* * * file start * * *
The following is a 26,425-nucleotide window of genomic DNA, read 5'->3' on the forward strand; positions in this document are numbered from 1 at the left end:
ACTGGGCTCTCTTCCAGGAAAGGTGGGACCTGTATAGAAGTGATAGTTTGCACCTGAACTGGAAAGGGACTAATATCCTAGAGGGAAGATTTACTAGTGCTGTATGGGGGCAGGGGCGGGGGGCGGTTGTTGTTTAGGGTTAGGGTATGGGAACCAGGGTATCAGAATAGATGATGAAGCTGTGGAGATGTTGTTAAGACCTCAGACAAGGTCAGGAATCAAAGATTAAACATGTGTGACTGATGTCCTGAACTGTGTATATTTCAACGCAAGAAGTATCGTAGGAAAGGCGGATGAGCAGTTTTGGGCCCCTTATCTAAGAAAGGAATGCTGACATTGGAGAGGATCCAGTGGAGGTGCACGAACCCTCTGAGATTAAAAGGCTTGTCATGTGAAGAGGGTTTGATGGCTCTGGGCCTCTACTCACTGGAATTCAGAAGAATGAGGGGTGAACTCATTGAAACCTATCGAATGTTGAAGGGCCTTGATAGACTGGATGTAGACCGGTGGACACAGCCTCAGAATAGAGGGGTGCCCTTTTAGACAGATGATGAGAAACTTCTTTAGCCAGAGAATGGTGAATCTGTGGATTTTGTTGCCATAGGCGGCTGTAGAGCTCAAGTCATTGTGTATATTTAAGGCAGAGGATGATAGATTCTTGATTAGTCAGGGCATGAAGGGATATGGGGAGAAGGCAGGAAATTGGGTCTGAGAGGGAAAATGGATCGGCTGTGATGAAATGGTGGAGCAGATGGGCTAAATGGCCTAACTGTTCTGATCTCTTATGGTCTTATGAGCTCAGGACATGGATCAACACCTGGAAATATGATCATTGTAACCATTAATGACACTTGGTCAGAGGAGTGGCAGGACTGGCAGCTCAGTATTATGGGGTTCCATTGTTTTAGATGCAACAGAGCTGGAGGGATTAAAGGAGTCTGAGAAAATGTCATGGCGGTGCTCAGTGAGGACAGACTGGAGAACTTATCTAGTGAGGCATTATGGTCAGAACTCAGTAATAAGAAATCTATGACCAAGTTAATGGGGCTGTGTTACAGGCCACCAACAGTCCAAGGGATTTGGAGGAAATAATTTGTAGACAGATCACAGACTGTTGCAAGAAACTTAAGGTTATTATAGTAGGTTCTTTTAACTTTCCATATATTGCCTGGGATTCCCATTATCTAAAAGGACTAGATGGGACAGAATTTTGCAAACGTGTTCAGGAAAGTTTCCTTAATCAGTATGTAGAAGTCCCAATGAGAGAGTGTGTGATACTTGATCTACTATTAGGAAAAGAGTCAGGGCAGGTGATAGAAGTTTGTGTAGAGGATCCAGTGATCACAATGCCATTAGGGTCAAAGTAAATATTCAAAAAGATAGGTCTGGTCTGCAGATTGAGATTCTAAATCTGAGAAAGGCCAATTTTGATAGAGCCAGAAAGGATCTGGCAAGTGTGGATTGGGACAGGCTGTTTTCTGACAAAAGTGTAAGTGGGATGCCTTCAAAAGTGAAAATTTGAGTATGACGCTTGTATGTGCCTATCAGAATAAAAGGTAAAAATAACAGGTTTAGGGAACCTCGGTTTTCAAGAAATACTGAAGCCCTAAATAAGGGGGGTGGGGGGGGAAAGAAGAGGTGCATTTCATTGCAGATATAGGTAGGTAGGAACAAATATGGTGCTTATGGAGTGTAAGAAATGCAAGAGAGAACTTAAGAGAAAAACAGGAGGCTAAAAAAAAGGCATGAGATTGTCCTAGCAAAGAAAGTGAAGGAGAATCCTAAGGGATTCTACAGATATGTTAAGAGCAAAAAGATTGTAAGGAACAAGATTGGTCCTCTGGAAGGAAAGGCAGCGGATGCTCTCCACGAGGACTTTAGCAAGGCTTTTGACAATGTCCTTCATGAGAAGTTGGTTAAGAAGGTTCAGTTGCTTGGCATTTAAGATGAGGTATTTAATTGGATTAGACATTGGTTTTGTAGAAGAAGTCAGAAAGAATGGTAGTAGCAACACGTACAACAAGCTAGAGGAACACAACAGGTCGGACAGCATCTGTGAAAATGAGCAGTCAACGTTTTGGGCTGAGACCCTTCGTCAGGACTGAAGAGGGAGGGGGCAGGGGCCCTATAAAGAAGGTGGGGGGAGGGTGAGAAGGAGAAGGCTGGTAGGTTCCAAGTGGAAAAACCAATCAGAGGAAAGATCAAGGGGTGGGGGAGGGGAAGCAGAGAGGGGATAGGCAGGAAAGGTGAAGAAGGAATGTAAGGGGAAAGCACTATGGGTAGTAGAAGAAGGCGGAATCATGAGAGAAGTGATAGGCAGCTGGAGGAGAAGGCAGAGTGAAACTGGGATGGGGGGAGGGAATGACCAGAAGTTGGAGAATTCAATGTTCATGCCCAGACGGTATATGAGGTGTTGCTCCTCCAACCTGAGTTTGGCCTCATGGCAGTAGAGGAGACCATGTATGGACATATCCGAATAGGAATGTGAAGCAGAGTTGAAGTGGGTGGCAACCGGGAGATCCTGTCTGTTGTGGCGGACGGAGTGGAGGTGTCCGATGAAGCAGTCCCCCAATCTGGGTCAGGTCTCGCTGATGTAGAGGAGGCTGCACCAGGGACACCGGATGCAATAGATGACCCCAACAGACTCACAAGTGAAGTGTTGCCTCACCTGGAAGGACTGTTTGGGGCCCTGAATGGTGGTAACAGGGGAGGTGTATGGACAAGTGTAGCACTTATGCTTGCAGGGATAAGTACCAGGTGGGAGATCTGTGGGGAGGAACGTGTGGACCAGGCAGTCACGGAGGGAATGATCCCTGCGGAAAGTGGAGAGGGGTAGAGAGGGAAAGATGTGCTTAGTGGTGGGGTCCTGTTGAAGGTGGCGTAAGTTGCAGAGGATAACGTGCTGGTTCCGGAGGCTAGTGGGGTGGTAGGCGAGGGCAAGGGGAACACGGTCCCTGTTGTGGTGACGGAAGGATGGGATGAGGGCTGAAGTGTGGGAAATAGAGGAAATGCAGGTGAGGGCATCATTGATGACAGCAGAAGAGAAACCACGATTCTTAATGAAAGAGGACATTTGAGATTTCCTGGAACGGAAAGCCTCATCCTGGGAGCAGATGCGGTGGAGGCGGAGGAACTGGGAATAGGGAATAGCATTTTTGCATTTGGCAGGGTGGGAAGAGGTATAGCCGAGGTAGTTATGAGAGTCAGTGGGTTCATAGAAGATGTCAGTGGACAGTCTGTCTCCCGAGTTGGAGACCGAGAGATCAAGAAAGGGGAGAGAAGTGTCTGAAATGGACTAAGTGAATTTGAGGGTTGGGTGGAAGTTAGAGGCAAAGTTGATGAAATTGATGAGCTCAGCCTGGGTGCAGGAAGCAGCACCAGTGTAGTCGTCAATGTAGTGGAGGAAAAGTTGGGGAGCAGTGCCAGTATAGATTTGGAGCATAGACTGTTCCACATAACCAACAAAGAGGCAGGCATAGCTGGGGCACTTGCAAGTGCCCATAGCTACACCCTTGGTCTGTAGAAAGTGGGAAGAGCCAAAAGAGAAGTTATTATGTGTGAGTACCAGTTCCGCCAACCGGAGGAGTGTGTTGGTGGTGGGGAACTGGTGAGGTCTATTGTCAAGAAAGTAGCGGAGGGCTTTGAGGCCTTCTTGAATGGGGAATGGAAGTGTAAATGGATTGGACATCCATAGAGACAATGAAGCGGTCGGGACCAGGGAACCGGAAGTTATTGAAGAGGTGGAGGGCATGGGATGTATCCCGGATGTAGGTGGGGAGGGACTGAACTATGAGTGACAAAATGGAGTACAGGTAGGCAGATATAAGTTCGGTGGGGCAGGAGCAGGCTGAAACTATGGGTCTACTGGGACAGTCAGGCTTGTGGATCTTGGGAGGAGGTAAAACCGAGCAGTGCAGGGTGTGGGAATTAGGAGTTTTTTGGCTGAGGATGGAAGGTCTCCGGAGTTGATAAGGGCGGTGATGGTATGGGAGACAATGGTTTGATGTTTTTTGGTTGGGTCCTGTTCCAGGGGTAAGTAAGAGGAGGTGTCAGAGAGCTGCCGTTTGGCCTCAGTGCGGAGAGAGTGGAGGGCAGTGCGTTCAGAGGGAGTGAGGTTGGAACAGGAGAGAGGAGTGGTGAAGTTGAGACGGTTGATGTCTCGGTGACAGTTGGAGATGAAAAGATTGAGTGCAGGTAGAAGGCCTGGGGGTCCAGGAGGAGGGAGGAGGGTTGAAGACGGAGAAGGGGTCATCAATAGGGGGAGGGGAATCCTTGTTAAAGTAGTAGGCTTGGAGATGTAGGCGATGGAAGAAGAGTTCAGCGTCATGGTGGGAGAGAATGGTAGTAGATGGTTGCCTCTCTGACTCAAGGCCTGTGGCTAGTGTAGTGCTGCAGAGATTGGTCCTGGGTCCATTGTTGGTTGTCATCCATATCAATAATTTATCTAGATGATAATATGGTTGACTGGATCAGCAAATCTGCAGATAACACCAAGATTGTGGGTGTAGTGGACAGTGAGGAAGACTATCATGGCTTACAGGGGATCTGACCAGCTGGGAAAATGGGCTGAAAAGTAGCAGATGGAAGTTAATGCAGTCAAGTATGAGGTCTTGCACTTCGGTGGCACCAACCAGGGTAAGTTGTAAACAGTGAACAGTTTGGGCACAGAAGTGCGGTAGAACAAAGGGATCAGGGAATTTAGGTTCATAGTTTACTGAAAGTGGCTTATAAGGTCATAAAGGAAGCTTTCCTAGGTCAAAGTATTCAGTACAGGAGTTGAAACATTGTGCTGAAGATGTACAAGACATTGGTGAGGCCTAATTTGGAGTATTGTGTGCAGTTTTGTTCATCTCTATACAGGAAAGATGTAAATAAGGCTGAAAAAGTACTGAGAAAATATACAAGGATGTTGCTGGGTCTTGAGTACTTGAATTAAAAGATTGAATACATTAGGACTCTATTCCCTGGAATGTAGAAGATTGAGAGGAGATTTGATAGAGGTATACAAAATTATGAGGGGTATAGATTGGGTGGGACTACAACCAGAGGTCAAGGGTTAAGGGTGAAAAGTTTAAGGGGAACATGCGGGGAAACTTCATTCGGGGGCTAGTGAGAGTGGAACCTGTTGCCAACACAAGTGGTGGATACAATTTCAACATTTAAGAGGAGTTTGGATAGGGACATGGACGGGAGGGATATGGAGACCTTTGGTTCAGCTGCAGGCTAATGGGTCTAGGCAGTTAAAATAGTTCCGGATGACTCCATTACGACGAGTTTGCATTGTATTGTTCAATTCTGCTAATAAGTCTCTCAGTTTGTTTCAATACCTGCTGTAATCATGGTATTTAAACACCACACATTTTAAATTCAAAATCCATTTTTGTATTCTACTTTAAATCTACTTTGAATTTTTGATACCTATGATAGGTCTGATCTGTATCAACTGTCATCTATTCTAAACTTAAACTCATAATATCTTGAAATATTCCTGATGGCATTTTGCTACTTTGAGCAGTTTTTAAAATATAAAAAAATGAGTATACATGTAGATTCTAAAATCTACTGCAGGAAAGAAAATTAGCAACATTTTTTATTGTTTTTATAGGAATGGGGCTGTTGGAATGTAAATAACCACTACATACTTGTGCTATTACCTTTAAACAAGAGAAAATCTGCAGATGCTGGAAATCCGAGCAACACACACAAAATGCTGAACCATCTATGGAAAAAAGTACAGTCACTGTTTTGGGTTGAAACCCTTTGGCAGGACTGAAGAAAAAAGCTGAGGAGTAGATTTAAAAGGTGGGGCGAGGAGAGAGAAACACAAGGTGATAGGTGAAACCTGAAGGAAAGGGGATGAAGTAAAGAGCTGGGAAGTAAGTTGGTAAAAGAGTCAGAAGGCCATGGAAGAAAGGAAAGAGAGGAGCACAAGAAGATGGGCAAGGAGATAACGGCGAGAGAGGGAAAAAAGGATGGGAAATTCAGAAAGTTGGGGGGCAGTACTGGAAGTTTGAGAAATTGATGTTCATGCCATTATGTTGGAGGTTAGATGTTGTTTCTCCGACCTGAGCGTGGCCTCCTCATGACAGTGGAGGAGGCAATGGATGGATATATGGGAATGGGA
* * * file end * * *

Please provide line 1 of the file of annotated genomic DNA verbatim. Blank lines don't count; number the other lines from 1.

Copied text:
The following is a 26,425-nucleotide window of genomic DNA, read 5'->3' on the forward strand; positions in this document are numbered from 1 at the left end: